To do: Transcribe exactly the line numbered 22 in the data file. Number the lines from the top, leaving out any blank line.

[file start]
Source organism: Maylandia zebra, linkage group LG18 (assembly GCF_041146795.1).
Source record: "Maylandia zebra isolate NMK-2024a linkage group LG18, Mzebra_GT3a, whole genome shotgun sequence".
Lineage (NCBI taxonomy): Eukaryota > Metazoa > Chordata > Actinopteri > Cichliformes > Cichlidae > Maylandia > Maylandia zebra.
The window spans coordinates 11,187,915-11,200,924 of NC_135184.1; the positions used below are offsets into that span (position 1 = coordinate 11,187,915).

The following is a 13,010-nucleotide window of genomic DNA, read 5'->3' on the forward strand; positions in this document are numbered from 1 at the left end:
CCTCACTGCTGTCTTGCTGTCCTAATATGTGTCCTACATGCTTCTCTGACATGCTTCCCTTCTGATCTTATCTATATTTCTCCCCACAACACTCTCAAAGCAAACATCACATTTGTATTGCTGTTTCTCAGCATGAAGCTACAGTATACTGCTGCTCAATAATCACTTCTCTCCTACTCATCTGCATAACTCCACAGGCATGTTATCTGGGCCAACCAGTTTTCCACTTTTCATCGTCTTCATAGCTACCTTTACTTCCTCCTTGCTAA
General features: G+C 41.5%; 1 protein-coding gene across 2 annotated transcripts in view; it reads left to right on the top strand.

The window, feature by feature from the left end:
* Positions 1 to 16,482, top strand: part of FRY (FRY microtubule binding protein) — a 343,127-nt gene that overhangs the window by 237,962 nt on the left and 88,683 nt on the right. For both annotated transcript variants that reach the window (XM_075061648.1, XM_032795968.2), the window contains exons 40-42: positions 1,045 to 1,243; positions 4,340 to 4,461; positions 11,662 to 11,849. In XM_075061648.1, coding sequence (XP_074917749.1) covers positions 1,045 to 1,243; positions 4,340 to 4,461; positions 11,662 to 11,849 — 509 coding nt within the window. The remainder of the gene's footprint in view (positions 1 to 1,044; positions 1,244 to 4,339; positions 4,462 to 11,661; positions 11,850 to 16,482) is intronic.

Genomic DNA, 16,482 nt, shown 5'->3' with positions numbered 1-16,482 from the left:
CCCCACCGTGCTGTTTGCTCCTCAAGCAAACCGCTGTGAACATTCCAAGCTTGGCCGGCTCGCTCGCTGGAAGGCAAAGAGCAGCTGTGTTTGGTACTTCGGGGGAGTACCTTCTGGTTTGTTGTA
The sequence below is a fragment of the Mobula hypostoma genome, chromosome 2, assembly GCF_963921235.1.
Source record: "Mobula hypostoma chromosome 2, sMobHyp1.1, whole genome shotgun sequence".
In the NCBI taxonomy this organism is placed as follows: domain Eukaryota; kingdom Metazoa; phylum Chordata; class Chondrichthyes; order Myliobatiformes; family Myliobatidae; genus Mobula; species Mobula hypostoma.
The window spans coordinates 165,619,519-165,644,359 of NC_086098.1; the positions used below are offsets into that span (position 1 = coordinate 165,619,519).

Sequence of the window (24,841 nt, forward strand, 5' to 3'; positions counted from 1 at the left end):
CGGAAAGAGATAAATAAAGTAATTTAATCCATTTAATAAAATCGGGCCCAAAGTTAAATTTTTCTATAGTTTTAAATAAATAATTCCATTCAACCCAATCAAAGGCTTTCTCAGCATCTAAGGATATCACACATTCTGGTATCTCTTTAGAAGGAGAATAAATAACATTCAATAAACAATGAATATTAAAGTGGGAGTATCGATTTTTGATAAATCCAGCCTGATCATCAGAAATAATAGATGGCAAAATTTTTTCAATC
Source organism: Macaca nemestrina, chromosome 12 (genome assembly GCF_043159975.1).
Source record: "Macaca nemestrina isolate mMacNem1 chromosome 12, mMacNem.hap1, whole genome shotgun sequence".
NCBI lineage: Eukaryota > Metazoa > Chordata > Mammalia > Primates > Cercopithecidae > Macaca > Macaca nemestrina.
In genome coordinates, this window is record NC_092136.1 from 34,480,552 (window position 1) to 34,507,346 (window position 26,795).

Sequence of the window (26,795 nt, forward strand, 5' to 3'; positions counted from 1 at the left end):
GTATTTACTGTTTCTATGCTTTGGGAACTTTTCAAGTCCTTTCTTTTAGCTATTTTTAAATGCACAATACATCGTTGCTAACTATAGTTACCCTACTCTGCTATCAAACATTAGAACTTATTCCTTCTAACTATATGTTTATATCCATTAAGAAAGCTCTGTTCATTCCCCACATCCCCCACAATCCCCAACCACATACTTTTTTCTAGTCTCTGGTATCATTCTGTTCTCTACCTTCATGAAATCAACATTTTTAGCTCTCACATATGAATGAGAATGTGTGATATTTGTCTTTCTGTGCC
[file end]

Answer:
Sequence of the window (26,795 nt, forward strand, 5' to 3'; positions counted from 1 at the left end):